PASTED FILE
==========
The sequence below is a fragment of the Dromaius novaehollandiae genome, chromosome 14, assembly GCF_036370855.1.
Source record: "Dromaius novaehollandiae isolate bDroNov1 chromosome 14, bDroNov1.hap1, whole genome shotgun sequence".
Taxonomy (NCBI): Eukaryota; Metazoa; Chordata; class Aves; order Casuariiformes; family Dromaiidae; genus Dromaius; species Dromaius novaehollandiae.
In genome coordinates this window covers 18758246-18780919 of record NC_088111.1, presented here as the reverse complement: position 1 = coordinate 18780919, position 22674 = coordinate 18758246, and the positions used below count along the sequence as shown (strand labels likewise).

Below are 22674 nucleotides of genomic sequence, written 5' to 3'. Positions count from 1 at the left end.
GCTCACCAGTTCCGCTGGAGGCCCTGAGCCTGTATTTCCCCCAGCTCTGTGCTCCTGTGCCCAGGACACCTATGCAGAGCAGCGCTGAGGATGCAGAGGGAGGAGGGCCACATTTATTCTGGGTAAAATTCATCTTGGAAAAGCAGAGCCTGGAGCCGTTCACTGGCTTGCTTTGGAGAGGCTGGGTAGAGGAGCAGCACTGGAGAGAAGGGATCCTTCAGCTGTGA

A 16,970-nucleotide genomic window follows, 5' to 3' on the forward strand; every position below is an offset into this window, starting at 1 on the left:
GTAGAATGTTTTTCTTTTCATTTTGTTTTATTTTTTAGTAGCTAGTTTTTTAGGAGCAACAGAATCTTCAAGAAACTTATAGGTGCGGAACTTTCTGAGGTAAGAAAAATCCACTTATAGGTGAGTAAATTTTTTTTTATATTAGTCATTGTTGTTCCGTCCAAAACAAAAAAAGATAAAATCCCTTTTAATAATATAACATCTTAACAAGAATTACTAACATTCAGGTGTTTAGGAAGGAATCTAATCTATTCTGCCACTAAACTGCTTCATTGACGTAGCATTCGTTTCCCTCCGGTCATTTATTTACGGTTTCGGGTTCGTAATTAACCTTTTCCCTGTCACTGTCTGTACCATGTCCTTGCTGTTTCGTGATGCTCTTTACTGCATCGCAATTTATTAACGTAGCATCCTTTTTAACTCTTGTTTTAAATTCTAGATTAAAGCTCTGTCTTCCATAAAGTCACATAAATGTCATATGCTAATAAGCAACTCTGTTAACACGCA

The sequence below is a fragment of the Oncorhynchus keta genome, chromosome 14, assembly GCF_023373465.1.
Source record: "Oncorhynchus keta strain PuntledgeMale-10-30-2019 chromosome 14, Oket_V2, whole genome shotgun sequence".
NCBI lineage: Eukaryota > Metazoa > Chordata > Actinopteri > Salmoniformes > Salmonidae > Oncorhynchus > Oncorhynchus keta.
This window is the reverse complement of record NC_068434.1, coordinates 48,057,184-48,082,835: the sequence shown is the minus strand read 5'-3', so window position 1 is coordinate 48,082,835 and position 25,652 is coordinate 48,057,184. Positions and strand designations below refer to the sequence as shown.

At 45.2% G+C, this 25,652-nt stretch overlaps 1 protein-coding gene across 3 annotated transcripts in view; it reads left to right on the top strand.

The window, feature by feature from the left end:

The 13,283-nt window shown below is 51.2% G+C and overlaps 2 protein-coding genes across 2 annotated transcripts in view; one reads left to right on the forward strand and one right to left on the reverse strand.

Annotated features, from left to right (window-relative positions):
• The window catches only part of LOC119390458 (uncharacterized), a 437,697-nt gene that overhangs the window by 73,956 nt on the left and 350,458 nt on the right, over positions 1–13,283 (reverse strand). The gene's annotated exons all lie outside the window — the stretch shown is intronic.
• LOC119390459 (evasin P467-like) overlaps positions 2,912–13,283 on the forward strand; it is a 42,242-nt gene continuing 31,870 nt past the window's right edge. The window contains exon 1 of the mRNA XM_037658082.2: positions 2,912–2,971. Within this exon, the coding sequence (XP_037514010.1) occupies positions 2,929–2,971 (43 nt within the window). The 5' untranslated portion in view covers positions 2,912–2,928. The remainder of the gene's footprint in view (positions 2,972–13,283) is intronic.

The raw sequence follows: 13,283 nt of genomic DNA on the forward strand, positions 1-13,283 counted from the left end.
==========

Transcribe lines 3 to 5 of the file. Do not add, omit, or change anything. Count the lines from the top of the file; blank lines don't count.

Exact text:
Taxonomy (NCBI): Eukaryota; Metazoa; Chordata; class Aves; order Casuariiformes; family Dromaiidae; genus Dromaius; species Dromaius novaehollandiae.
In genome coordinates this window covers 18758246-18780919 of record NC_088111.1, presented here as the reverse complement: position 1 = coordinate 18780919, position 22674 = coordinate 18758246, and the positions used below count along the sequence as shown (strand labels likewise).

Below are 22674 nucleotides of genomic sequence, written 5' to 3'. Positions count from 1 at the left end.